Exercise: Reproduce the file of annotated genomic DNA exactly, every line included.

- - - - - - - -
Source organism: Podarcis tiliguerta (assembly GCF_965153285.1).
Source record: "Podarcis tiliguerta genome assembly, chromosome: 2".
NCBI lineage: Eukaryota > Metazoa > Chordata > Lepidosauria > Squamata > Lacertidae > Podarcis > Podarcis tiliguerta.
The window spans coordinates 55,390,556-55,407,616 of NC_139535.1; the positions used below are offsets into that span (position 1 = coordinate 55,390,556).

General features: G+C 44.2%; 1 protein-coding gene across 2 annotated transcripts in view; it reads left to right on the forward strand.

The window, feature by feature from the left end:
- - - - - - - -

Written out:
Source organism: Podarcis tiliguerta (assembly GCF_965153285.1).
Source record: "Podarcis tiliguerta genome assembly, chromosome: 2".
NCBI lineage: Eukaryota > Metazoa > Chordata > Lepidosauria > Squamata > Lacertidae > Podarcis > Podarcis tiliguerta.
The window spans coordinates 55,390,556-55,407,616 of NC_139535.1; the positions used below are offsets into that span (position 1 = coordinate 55,390,556).

General features: G+C 44.2%; 1 protein-coding gene across 2 annotated transcripts in view; it reads left to right on the forward strand.

The window, feature by feature from the left end: